Through our thirst for performative excellence, we’ve experimented with hundreds of different coolers, and being that the i9 9900K is a particular favorite of ours, we’re pretty well acquainted with the best possible pairings for pushing it to the limits and reaching that fabled 5GHz OC.
What we have here for you today or the cream of the cooling crop, both air and AIO. they’ll give you the headroom you need to tweak your way to peak CPU form.
Things to Consider
Air vs Liquid
The main decision you’ll have to make is whether you want to cool your CPU using air and fans, or if you’d prefer to use a liquid loop.
Liquid AIO cooling is more effective and a lot quieter than fan cooling, making it the thermal solution of choice for serious overclockers that like tinkering as much as they like playing games. The only issue is that liquid cooling can carry a steep price tag.
Fan cooling systems aren’t as efficient, but they tend to be a lot cheaper, and if they’re well designed, they still do a great job of keeping your CPU nice and chilled.
PWM vs DC vs Molex
These terms refer to the functionality of a fan. PWM stands for pulse width modulation. You can change the RPM of these fans to suit your needs and keep running volumes down. DC fans are a PWM variant that can rarely slow down to below 40% of their maximum RPM. Molex fans don’t allow any customization whatsoever. It’s all or nothing with Molex. You install them, and they’re either stationary or running at full capacity. These are the noisiest, but also the most affordable of the bunch.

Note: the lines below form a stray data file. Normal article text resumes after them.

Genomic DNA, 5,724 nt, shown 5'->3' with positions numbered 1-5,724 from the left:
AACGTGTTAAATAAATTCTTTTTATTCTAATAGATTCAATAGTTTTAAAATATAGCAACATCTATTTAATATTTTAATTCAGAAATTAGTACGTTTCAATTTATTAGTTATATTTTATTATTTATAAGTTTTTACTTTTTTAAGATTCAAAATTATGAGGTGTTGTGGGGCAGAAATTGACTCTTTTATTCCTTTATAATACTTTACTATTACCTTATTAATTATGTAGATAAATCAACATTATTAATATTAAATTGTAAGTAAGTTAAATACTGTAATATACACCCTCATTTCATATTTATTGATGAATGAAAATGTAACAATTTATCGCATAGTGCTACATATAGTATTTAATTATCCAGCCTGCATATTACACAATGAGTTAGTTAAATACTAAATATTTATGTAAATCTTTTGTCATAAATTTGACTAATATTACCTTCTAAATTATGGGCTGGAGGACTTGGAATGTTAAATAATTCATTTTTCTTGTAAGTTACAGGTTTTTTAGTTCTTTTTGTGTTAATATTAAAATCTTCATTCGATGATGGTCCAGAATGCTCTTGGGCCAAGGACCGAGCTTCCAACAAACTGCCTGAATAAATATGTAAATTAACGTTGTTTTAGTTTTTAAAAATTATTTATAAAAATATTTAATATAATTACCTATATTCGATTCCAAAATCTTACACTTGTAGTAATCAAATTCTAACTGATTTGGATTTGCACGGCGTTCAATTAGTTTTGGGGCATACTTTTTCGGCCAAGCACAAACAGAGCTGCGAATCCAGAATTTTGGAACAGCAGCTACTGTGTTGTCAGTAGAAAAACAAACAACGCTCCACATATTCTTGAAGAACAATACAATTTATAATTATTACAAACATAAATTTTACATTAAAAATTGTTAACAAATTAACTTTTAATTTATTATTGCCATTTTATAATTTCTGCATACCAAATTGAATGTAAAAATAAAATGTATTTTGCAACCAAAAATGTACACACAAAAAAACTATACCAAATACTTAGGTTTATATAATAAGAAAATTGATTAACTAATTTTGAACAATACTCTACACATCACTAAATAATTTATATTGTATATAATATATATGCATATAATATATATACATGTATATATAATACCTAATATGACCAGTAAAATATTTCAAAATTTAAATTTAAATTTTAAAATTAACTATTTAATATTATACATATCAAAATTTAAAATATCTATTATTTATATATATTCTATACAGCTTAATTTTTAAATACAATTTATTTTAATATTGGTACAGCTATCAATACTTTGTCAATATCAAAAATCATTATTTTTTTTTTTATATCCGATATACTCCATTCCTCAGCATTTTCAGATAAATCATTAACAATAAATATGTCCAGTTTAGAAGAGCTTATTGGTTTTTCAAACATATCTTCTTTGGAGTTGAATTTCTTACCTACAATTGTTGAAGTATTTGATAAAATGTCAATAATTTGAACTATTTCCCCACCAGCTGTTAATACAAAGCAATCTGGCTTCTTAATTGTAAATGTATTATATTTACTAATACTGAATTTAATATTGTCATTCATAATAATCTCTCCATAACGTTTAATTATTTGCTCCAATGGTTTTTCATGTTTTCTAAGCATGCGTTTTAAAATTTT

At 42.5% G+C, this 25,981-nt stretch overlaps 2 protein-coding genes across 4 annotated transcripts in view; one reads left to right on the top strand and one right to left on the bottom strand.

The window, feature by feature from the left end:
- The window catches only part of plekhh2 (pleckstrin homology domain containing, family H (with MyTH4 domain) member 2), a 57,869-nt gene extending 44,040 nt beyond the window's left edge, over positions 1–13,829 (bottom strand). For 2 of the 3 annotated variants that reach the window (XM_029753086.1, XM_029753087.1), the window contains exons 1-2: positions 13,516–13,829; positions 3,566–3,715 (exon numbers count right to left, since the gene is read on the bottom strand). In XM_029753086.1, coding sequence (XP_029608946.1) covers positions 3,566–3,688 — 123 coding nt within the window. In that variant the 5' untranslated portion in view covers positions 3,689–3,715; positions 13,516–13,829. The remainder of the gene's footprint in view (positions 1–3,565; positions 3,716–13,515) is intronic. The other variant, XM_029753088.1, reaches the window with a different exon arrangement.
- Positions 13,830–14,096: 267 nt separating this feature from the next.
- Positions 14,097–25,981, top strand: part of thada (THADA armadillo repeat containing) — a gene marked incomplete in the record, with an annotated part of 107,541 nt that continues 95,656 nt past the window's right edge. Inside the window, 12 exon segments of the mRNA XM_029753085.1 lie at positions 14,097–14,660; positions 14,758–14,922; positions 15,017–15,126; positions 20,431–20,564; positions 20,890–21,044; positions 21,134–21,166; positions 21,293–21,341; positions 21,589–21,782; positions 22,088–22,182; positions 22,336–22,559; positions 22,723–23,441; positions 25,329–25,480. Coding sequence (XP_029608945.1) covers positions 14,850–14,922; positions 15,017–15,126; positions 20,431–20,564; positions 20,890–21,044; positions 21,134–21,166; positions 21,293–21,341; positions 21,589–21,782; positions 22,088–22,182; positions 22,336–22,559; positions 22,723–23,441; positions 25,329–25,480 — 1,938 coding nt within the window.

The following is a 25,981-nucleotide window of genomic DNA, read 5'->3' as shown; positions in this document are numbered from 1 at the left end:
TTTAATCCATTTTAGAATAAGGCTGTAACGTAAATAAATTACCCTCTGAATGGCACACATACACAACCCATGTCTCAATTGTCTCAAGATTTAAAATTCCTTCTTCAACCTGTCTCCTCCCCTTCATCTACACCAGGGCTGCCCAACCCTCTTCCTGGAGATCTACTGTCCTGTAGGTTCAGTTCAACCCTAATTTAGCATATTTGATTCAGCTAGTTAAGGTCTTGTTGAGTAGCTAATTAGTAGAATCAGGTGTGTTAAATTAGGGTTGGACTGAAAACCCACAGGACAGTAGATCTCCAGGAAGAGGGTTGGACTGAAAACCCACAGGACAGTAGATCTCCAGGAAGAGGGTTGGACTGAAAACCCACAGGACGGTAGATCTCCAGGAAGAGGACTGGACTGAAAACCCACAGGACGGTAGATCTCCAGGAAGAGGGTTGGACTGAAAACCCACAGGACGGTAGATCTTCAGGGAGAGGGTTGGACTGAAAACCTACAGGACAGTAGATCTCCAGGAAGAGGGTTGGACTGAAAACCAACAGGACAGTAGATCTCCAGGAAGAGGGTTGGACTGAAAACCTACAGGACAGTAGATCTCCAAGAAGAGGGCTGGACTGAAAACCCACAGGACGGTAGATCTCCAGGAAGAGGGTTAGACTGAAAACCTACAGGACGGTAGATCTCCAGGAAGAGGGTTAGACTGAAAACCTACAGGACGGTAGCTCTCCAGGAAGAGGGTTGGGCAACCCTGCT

Compatibility isn’t just an issue when trying to pair a motherboard with a CPU, it’s an issue with anything you wish to hook up to your mobo. For your thermal solution to work, it needs to have the correct socket.
Many coolers have universal attachments that fit most modern motherboards, but some are special devices designed for one socket in particular. To avoid the devastation of buying an incompatible CPU cooler, keep your motherboard socket in mind while shopping around, and never buy before you’ve seen a list of the cooling system’s compatible sockets.
Dimensions (Clearance Space)
There are a few different kinds of fan, each with different dimensions that require different clearance. Some CPU coolers are low-profile designs that need very little clearance. They won’t block RAM slots or rest too close to the case wall.
Other designs like dual tower fans are very efficient but incredibly bulky. You’ll need to take accurate measurements of the clearance space in your case before buying one.
You only need to worry about the volume of fan cooling systems as liquid loops run very quietly. Generally speaking, if you’ve got loads of fans running at high RPM, your CPU will be feeling fine, but your case is going to sound like a jet engine.
You can avoid this cacophonous fate by opting for a larger fan that’s been specially designed to run quietly. Some may even feature automatic fanstop technology ensuring they turn off when no longer necessary.
Many gamers use headphones, so noise isn’t a huge factor, but if you prefer to use standard audio playback, you should absolutely consider fan running volume.
RGB stands for red, green, and blue. They’re a type of LED lighting capable of emitting millions of different shades by combining different levels of these three primary colors. Sort of the Marmite of the PC gaming world, people seem to either love them or despise them. Here at WePC, we subscribe to the former.
Fans with RGBs allow you to customize your case and give it a bit of personality. By syncing your RGB peripherals, you can create mesmeric light sequences that can make gaming even more intense and enthralling.